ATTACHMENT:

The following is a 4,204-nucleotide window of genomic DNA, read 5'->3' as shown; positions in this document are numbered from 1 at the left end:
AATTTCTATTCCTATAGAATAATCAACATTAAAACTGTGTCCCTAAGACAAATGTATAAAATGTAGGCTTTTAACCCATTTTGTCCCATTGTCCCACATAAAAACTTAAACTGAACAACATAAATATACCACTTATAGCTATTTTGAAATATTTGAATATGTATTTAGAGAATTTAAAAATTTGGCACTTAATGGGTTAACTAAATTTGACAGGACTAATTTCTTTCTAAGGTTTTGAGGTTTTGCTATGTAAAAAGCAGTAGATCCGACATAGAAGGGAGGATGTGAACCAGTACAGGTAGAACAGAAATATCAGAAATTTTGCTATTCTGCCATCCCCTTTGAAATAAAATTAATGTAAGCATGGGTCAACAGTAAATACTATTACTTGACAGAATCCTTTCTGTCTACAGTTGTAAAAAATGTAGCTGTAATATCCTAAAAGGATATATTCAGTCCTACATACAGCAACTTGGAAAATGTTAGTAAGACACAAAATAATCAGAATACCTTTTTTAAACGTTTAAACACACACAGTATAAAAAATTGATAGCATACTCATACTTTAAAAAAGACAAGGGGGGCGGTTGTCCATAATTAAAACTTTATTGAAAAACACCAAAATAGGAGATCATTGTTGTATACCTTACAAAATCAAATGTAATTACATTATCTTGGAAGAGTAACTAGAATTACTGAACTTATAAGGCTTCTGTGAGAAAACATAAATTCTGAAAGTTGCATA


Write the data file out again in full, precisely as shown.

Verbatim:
The following is a 4,204-nucleotide window of genomic DNA, read 5'->3' as shown; positions in this document are numbered from 1 at the left end:
AATTTCTATTCCTATAGAATAATCAACATTAAAACTGTGTCCCTAAGACAAATGTATAAAATGTAGGCTTTTAACCCATTTTGTCCCATTGTCCCACATAAAAACTTAAACTGAACAACATAAATATACCACTTATAGCTATTTTGAAATATTTGAATATGTATTTAGAGAATTTAAAAATTTGGCACTTAATGGGTTAACTAAATTTGACAGGACTAATTTCTTTCTAAGGTTTTGAGGTTTTGCTATGTAAAAAGCAGTAGATCCGACATAGAAGGGAGGATGTGAACCAGTACAGGTAGAACAGAAATATCAGAAATTTTGCTATTCTGCCATCCCCTTTGAAATAAAATTAATGTAAGCATGGGTCAACAGTAAATACTATTACTTGACAGAATCCTTTCTGTCTACAGTTGTAAAAAATGTAGCTGTAATATCCTAAAAGGATATATTCAGTCCTACATACAGCAACTTGGAAAATGTTAGTAAGACACAAAATAATCAGAATACCTTTTTTAAACGTTTAAACACACACAGTATAAAAAATTGATAGCATACTCATACTTTAAAAAAGACAAGGGGGGCGGTTGTCCATAATTAAAACTTTATTGAAAAACACCAAAATAGGAGATCATTGTTGTATACCTTACAAAATCAAATGTAATTACATTATCTTGGAAGAGTAACTAGAATTACTGAACTTATAAGGCTTCTGTGAGAAAACATAAATTCTGAAAGTTGCATA